View Full Version : New Georgia Interstate crosses Trail twice

06-03-2005, 19:27

<TABLE cellSpacing=0 cellPadding=0 width=483 border=0><TBODY><TR vAlign=top><TD class=background width=735><TABLE class=background cellSpacing=0 cellPadding=0 width=480 align=left border=0><TBODY><TR><TD vAlign=top><TABLE cellSpacing=0 cellPadding=0 width="100%" align=center border=0><TBODY><TR><TD><TABLE cellSpacing=3 cellPadding=0 width="100%" border=0><TBODY><TR><TD class=story>Interstate 3 route study could begin soon
By Carolyn Mathews and Rob Moore (rmoore@thenortheastgeorgian.com), CNI News Service A representative from Congressman Charlie Norwood's office said Tuesday a study on the route of a proposed new Interstate 3 could begin this summer and be completed by the end of the year.

Communications Director John Stone said the current proposed route does follow Highway 17 through the Nacoochee Valley and Helen.

The path also is expected to take it along Highway 17 through or near Toccoa, Clarkesville and Hiawassee.

"Of course, it can't go past the Nacoochee Indian Mound, but it may need to go 30 miles west of that or 15 miles east of that," Stone said. "The final route is what this upcoming study is about."

He said the current proposed route of Interstate 3 is from Savannah through Augusta to Knoxville, Tenn., and the current route on paper is just a guideline for the U.S. Department of Transportation to follow. The new road would be designated as "The 3rd Infantry Division Highway," named for the U.S. Army 3rd Infantry Division at Fort Stewart in Hinesville.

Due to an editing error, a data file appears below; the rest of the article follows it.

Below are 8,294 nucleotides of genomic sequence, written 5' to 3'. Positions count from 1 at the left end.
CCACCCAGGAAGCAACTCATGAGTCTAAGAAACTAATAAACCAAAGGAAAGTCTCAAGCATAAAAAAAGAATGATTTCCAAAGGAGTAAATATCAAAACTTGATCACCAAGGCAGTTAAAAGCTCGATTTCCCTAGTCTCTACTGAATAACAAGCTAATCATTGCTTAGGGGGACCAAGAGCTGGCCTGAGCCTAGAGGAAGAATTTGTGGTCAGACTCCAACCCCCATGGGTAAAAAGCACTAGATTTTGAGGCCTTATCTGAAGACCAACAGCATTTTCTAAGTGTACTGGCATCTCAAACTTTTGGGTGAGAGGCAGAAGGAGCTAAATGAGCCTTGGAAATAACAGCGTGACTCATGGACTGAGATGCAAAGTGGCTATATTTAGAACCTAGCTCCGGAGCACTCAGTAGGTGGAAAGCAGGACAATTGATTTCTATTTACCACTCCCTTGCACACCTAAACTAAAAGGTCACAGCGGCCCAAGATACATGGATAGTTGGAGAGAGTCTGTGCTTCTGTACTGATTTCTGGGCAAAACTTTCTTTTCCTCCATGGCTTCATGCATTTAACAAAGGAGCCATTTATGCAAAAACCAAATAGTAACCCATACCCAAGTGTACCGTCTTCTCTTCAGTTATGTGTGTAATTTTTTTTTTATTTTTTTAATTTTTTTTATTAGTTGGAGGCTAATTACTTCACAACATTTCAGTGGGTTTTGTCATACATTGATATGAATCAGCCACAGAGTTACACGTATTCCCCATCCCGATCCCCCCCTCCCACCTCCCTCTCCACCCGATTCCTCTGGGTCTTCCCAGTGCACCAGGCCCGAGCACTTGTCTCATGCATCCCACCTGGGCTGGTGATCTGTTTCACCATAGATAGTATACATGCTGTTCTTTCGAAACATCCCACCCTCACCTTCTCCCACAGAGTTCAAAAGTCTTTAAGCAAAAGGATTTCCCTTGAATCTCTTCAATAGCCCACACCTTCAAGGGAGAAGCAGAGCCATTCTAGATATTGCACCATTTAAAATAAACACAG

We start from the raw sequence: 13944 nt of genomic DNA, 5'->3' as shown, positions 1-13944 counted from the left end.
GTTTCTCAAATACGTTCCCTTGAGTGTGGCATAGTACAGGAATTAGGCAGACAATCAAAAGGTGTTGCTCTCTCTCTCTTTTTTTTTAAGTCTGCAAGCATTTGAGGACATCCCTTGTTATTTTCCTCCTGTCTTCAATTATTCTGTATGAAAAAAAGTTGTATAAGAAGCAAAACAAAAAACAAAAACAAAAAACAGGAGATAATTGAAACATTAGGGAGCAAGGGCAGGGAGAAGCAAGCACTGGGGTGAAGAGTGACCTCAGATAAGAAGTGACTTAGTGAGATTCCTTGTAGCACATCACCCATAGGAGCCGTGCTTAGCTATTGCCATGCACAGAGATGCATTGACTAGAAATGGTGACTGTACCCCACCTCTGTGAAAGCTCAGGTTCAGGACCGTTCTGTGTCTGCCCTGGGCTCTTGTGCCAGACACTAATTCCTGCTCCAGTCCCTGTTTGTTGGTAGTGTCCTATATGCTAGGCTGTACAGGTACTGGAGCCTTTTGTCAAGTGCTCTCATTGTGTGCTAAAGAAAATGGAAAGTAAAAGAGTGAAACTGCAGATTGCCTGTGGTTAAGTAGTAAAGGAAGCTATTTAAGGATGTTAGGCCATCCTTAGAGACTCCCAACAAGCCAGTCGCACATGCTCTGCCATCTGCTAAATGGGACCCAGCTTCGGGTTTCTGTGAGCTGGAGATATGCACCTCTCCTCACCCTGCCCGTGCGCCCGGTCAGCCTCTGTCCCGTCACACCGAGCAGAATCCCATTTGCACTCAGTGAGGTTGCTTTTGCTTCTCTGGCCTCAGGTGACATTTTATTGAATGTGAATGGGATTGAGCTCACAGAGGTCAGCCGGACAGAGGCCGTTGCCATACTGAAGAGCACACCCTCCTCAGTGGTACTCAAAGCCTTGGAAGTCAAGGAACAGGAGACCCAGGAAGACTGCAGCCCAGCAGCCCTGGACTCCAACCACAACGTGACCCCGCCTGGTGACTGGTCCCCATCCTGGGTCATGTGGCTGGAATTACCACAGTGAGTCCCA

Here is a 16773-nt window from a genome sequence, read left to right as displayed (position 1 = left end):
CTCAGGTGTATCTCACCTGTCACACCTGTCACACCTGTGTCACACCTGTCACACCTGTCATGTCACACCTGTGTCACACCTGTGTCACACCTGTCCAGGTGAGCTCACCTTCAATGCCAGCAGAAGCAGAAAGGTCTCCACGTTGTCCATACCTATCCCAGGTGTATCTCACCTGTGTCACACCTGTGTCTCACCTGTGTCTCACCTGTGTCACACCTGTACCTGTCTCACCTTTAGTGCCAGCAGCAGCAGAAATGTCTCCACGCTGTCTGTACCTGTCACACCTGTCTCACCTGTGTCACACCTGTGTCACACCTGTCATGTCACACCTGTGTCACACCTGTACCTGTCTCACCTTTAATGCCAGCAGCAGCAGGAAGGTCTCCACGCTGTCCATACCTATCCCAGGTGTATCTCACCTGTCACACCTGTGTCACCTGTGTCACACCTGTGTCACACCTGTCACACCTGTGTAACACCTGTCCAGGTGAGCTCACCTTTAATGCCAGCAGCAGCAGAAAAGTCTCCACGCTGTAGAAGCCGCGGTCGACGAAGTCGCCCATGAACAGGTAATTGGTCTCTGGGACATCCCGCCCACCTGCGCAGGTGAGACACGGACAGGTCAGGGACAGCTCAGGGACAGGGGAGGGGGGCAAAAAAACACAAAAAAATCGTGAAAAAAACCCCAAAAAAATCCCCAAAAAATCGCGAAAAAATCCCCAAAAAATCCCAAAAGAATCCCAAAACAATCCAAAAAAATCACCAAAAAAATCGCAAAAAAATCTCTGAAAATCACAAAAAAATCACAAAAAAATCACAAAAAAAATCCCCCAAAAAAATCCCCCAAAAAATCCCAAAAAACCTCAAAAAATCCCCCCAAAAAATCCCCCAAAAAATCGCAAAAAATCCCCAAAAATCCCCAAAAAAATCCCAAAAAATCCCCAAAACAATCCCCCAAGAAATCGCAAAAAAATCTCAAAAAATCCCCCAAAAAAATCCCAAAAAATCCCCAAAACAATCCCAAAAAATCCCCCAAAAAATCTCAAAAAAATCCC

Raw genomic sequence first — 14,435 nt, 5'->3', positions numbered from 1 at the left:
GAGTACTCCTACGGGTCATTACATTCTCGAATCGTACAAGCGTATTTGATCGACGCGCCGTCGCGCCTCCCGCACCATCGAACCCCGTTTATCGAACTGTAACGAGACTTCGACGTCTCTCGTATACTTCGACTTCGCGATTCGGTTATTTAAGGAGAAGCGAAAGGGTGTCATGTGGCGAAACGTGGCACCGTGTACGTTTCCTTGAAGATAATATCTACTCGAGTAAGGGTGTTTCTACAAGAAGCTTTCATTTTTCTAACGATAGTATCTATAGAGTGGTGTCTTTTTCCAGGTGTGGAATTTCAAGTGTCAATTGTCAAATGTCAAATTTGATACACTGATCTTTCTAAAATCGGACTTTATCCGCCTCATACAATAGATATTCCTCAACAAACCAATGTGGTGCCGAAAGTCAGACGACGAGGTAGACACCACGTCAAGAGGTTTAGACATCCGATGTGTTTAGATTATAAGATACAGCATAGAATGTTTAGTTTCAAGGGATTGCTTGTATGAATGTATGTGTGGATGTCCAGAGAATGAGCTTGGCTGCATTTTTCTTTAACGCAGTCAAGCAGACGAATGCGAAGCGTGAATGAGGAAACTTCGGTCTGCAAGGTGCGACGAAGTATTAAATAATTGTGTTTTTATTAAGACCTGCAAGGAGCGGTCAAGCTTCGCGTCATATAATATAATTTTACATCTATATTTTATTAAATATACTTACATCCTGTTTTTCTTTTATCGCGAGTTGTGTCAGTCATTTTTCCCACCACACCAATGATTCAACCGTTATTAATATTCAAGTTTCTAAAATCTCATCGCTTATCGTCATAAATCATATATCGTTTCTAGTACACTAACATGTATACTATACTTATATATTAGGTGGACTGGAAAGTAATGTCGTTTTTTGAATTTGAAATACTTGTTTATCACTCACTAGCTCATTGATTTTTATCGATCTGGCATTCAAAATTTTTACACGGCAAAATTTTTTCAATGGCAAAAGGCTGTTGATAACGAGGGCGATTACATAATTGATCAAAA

Norwood, who is Habersham County's representative in the U.S. House, sponsored the measure to study two new interstates through Georgia after it initially was introduced by Congressman Max Burns of Sylvania, who was not re-elected.

Clarkesville officials say most of what they've heard about the proposed interstate has come through media outlets.

"We have not seen anything [official] at all on that" proposal, said Clarkesville Mayor Sam Tolbert on Wednesday.

Tolbert said he isn't really sure how such a highway would benefit Habersham County and its citizens.

"It would help the situation on I-40 getting up in that part of the country," he said. "When you get up into the Carolinas, it would probably help them."

While Tolbert isn't optimistic the proposed interstate will be a benefit, he doesn't feel it would be a detriment to the quality of life in Habersham County and Northeast Georgia.

"I don't think it would hurt, but I don't think it would help us," Tolbert said. "It's almost like our section would be a bypass for them to get somewhere else."

Clarkesville City Manager Richard Monroe said that any official notification that city might receive likely would come from the Georgia Department of Transportation. Since the proposal likely wouldn't be given to the U.S. DOT until after the end of the year, it could be some time before the Georgia DOT gets involved.

Asked what effect he believes the proposed interstate would have on the area, Monroe said it depends on the route it takes.

"I think everyone knows that Northeast Georgia has been hidden for so long, but it's not hidden anymore," Monroe said. He added that an interstate would allow more people to live here and work or operate businesses elsewhere via the new interstate.

Funding for a feasibility study ($400,000 each for Interstate 3 and for another highway, Interstate 14 that would run east-west from Augusta to Mississippi) has passed both the House and the Senate and is now in conference committee to iron out small differences before the measure goes to President Bush for his signature.

Stone said in his opinion, Bush could sign the bill in July, clearing the way for it to go to the U.S. DOT. That entity would study the route and its feasibility and would be required by law to report back to Congress by year-end.

At that point, Stone said, the highway plans would go to state DOTs to implement.